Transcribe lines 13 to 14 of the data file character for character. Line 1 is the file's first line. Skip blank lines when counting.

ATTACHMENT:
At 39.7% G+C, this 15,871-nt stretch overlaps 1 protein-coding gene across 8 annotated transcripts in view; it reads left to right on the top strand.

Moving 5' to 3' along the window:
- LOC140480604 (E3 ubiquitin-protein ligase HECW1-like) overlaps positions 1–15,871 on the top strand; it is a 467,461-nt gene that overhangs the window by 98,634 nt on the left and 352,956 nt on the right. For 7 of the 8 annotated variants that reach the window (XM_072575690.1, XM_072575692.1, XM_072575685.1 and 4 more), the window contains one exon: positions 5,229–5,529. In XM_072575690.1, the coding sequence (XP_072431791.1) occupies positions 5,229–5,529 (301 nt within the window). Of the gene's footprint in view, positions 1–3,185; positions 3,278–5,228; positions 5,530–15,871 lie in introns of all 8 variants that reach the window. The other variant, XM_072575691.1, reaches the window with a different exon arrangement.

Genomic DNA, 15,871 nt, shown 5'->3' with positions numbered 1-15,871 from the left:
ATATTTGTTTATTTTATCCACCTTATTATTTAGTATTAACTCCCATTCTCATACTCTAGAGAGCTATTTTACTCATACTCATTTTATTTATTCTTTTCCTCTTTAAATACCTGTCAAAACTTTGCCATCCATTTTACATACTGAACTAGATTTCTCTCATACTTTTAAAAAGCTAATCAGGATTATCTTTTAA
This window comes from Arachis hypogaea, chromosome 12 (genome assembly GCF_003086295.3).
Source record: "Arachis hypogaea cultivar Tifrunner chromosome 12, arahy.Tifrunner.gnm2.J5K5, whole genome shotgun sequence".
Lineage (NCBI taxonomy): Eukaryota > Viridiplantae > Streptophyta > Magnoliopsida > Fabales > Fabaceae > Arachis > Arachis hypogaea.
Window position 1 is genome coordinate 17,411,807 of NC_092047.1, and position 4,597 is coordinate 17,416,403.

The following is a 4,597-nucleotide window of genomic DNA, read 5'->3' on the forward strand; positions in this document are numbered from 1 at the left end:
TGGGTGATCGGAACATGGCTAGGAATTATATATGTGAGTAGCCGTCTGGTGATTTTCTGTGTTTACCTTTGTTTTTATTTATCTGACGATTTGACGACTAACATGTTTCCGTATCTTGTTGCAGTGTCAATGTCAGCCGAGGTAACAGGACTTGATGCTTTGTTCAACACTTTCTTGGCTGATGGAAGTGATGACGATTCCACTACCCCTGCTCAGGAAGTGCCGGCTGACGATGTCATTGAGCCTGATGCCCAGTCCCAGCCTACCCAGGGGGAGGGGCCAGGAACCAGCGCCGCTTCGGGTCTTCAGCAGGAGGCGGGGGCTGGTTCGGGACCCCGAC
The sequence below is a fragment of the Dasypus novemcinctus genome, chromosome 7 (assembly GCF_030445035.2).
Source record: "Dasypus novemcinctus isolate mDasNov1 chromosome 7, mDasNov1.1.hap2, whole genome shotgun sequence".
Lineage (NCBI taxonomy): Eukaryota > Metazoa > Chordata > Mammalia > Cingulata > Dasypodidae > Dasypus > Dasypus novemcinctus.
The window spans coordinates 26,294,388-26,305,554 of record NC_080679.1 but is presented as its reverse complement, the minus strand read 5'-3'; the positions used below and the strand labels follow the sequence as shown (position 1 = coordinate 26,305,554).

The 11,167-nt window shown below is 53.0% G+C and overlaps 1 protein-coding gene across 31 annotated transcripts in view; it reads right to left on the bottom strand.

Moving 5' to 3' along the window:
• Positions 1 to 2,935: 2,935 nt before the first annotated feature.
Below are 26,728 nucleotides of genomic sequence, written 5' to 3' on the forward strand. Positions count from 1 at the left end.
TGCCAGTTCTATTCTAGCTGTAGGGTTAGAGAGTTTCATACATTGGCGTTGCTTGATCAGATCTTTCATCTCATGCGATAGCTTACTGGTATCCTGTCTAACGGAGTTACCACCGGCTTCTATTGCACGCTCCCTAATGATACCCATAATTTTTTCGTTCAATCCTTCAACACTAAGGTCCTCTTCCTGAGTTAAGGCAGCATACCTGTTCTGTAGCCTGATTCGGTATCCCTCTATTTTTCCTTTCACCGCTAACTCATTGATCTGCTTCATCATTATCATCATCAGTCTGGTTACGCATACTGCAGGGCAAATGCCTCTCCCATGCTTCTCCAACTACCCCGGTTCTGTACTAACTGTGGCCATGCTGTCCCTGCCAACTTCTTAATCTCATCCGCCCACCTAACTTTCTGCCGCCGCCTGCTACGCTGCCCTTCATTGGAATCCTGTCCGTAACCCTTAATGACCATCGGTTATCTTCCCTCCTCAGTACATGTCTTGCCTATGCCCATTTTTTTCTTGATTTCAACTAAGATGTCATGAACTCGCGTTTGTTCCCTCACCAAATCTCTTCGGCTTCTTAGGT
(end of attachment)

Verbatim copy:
Source record: "Dasypus novemcinctus isolate mDasNov1 chromosome 7, mDasNov1.1.hap2, whole genome shotgun sequence".
Lineage (NCBI taxonomy): Eukaryota > Metazoa > Chordata > Mammalia > Cingulata > Dasypodidae > Dasypus > Dasypus novemcinctus.